comply with the requirements stated in 24 CFR, Part 85, Section
36(e), that grantees are to take all affirmative steps to ensure
that you are included in all contracting opportunities within our
HUD's Small Business Policy mandates "non-discriminatory practices
in Federal procurement opportunities for small, small disadvantaged,
small women-owned, service-disabled veteran businesses, and those
businesses located in Historically Underutilized Business Zones.
Historically Black Colleges and Universities and Minority Institutions
of Higher Education are also included.
Our goal is to encourage teaming arrangements in bidding on HUD
procurements and ensure that at least 50 percent of all direct awards
go to small business. We pro-actively reach out to men and women
of every race, religion and socio-economic background to educate
small and minority business owners about the procurement opportunities
that exist in the various departments back at HUD.
The OSDBU staff also meets with large companies around the country
regarding their subcontracting plans and assists them with locating
qualified small and minority-owned businesses with which to partner.
And our subcontracting goal is to see up to 40 percent of all total
Prime Contract Dollars, where the contract value is expected to
exceed $500,000, be awarded to small and/or minority owned businesses.
I am glad to tell you that we are beginning to see these aggressive
policies pay off. Between 2001 and 2002, we saw a 60 percent increase
in the number of contracts awarded to minority owned small businesses
(from 11% to 19%).
What are the lessons that we have learned from this increased focus
on small business and minority contracting? Namely, that:
- Small and minority businesses can do the job!
- And that there are some very good, high quality small and/or
minority businesses available to HUD.
Before I close, I would also like to briefly illustrate some of
HUD's recent procurement successes.
These include the fact that:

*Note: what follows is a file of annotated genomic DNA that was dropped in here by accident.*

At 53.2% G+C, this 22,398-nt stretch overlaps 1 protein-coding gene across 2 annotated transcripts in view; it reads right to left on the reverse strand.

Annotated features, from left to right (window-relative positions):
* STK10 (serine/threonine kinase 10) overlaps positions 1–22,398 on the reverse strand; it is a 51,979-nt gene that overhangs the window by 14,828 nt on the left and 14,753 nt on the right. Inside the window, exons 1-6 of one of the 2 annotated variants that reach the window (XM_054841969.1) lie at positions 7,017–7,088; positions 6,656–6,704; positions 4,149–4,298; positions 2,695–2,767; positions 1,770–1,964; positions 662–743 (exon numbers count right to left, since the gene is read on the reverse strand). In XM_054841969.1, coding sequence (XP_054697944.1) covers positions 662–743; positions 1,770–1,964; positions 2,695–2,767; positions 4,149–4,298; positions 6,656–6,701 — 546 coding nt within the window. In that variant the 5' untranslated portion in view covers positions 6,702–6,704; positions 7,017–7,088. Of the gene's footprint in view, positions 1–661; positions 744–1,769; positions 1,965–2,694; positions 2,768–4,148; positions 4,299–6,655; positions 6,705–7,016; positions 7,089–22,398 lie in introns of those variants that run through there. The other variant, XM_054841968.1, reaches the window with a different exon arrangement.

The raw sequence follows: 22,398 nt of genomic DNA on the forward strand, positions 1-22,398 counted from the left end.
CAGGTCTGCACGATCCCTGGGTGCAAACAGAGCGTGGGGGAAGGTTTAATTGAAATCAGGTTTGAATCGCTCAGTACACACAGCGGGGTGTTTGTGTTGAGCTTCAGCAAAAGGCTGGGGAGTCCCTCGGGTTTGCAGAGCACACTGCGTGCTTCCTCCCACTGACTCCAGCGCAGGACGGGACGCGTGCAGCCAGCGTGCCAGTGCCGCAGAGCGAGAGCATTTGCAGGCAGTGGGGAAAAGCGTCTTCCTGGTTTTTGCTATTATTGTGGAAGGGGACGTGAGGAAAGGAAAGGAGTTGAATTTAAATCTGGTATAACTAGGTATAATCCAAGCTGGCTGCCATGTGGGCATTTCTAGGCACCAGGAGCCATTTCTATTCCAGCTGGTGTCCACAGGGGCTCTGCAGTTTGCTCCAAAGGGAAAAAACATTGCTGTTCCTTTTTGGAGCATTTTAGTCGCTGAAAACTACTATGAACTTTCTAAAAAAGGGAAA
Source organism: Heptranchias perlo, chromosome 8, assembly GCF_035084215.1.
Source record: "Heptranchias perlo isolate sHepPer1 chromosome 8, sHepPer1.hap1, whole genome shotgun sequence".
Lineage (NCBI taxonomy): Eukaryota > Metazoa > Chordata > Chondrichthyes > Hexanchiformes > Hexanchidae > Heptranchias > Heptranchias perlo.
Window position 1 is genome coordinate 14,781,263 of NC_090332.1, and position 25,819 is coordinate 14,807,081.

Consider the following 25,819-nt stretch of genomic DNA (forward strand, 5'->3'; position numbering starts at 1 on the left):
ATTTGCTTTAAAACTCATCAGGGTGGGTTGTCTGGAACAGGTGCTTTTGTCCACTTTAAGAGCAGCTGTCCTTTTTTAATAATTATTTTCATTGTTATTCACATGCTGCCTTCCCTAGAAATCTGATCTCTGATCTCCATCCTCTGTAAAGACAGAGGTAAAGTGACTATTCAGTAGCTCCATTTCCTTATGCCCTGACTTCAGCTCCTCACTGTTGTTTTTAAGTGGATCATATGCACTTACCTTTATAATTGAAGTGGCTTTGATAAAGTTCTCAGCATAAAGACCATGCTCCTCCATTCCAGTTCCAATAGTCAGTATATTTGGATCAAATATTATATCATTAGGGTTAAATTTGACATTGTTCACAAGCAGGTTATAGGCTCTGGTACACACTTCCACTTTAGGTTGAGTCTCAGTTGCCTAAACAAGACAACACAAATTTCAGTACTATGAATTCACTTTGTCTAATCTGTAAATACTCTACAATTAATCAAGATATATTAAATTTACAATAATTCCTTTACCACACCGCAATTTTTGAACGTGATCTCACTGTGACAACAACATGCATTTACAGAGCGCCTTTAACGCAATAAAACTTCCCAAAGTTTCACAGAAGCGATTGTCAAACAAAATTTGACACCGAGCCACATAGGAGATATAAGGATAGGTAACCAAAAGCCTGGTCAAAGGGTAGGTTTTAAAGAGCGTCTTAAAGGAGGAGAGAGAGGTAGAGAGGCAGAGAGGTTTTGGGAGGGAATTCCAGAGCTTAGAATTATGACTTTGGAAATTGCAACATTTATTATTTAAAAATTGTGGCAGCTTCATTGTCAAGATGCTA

- Four of the top ten HUD contractors are small businesses;
- HUD recently awarded an estimated $750 million contract to
a minority-owned property management firm;
- As members of the Contract Management Review Board, HUD management
ensures consideration of small and disadvantaged business participation
in all HUD procurements; and
- We have developed our "Forecast of Contracting Opportunities,"
which is our online report that is updated weekly and contains
Headquarters and Field procurements, small business set-asides
and point of contact information.
HUD also is making an unprecedented effort to inform the minority
communities about our programs and the many housing and contracting
opportunities that we provide. In fact, we have Spanish-language
brochures that describe the help the federal government can provide
and a toll-free telephone hotline that provides Spanish-language
information. The HUD web site also offers an entire library of information
- much of it in Spanish.
Regardless of race or gender, we as Americans are asking that the
doors of opportunity not be closed based upon our heritage, our
race, or our gender. We strive for full and fair access to the many
opportunities that exist so that we may prove our viability by the
quality of our work. And we believe in inclusion for all, based
on capability, not social entitlement.
HUD has a critical role to play in opening these doors and unleashing
the entrepreneurial spirit of minority owned businesses. And I am
delighted that you are rising to the challenge and exceeding every
and all expectations!
Thank you very much, and may God bless you all and God Bless America.
*This is not a transcript of the Secretary's speech.